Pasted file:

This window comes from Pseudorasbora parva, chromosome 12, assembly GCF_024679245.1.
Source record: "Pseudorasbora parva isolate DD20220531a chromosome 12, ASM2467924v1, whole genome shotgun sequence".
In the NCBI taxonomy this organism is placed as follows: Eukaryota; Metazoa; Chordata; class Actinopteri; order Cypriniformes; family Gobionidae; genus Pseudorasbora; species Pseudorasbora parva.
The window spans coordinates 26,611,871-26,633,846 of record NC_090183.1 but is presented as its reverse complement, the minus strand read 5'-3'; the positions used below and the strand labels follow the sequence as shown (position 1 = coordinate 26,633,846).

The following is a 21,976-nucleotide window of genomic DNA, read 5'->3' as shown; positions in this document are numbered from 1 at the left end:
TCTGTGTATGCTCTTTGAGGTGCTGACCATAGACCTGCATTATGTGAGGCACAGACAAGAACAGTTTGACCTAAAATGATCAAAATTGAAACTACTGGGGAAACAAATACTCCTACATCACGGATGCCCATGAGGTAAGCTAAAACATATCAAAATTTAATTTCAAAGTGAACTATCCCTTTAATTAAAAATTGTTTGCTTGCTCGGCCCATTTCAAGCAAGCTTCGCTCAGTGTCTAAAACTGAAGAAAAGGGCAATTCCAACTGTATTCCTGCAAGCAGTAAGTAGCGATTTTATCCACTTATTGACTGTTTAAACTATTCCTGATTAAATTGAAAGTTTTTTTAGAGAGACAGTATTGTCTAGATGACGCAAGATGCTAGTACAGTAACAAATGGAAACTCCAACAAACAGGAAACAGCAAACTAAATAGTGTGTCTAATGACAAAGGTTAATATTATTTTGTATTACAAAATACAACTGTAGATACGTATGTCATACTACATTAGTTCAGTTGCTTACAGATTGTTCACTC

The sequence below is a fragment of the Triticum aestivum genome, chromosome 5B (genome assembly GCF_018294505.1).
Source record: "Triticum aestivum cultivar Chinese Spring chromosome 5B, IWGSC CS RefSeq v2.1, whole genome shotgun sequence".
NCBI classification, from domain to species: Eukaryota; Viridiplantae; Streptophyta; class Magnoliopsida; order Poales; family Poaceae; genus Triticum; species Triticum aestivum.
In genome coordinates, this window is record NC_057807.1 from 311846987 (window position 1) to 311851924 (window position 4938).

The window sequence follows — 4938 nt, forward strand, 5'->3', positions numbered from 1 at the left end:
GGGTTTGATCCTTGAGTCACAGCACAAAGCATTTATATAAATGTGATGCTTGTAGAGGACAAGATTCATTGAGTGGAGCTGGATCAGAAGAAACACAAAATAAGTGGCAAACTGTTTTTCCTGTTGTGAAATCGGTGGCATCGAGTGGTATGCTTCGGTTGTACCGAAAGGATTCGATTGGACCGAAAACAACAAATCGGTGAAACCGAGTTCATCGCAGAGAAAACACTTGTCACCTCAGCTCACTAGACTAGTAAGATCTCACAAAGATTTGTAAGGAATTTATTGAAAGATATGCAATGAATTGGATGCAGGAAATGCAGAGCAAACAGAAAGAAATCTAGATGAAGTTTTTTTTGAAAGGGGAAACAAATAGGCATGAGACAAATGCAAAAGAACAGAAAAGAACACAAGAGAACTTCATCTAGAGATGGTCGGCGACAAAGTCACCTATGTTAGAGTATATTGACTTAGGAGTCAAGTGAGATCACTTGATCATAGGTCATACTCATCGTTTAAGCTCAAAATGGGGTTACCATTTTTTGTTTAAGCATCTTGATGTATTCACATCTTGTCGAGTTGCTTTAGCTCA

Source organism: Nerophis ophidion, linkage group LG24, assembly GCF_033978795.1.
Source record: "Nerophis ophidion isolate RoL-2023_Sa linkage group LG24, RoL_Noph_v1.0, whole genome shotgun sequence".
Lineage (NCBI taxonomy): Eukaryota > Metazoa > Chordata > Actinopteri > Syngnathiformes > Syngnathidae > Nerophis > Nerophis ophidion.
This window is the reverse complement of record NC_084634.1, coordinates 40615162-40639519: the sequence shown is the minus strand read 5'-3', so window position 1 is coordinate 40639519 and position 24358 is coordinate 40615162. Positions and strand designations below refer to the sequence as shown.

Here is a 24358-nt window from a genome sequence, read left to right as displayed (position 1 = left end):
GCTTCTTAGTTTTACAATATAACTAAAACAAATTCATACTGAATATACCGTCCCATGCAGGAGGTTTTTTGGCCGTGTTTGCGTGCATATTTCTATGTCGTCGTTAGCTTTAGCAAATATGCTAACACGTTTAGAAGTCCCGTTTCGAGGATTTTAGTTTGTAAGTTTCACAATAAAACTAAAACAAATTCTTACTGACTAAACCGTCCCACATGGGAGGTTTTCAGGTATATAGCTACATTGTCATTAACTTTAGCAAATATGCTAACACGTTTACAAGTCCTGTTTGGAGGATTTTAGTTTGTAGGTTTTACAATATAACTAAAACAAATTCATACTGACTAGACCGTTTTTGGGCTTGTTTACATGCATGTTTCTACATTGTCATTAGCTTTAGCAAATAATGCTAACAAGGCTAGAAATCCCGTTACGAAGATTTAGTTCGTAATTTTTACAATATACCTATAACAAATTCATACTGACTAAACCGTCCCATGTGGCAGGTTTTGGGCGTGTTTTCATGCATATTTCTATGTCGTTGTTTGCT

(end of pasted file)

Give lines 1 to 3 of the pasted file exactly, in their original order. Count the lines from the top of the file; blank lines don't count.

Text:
This window comes from Pseudorasbora parva, chromosome 12, assembly GCF_024679245.1.
Source record: "Pseudorasbora parva isolate DD20220531a chromosome 12, ASM2467924v1, whole genome shotgun sequence".
In the NCBI taxonomy this organism is placed as follows: Eukaryota; Metazoa; Chordata; class Actinopteri; order Cypriniformes; family Gobionidae; genus Pseudorasbora; species Pseudorasbora parva.